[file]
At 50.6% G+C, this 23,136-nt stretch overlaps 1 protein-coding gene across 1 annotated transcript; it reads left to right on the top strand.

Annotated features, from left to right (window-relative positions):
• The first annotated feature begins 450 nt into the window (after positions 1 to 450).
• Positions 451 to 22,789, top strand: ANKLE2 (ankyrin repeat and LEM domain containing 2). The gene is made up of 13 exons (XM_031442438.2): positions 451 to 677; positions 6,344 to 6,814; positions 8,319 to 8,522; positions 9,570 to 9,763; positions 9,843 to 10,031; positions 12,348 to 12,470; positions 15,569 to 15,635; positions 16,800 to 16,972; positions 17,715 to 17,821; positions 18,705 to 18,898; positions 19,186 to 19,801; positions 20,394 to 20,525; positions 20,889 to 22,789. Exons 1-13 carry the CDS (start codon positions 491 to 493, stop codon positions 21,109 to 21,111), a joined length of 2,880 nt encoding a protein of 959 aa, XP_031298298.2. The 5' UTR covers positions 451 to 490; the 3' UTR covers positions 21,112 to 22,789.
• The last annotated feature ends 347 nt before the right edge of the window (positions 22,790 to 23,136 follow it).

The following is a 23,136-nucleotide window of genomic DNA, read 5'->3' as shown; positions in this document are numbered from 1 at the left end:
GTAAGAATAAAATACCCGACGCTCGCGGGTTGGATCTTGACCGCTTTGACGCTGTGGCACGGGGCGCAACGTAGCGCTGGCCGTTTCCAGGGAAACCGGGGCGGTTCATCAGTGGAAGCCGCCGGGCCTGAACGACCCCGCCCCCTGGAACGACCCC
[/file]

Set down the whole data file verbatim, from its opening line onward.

At 50.6% G+C, this 23,136-nt stretch overlaps 1 protein-coding gene across 1 annotated transcript; it reads left to right on the top strand.

Annotated features, from left to right (window-relative positions):
• The first annotated feature begins 450 nt into the window (after positions 1 to 450).
• Positions 451 to 22,789, top strand: ANKLE2 (ankyrin repeat and LEM domain containing 2). The gene is made up of 13 exons (XM_031442438.2): positions 451 to 677; positions 6,344 to 6,814; positions 8,319 to 8,522; positions 9,570 to 9,763; positions 9,843 to 10,031; positions 12,348 to 12,470; positions 15,569 to 15,635; positions 16,800 to 16,972; positions 17,715 to 17,821; positions 18,705 to 18,898; positions 19,186 to 19,801; positions 20,394 to 20,525; positions 20,889 to 22,789. Exons 1-13 carry the CDS (start codon positions 491 to 493, stop codon positions 21,109 to 21,111), a joined length of 2,880 nt encoding a protein of 959 aa, XP_031298298.2. The 5' UTR covers positions 451 to 490; the 3' UTR covers positions 21,112 to 22,789.
• The last annotated feature ends 347 nt before the right edge of the window (positions 22,790 to 23,136 follow it).

The following is a 23,136-nucleotide window of genomic DNA, read 5'->3' as shown; positions in this document are numbered from 1 at the left end:
GTAAGAATAAAATACCCGACGCTCGCGGGTTGGATCTTGACCGCTTTGACGCTGTGGCACGGGGCGCAACGTAGCGCTGGCCGTTTCCAGGGAAACCGGGGCGGTTCATCAGTGGAAGCCGCCGGGCCTGAACGACCCCGCCCCCTGGAACGACCCC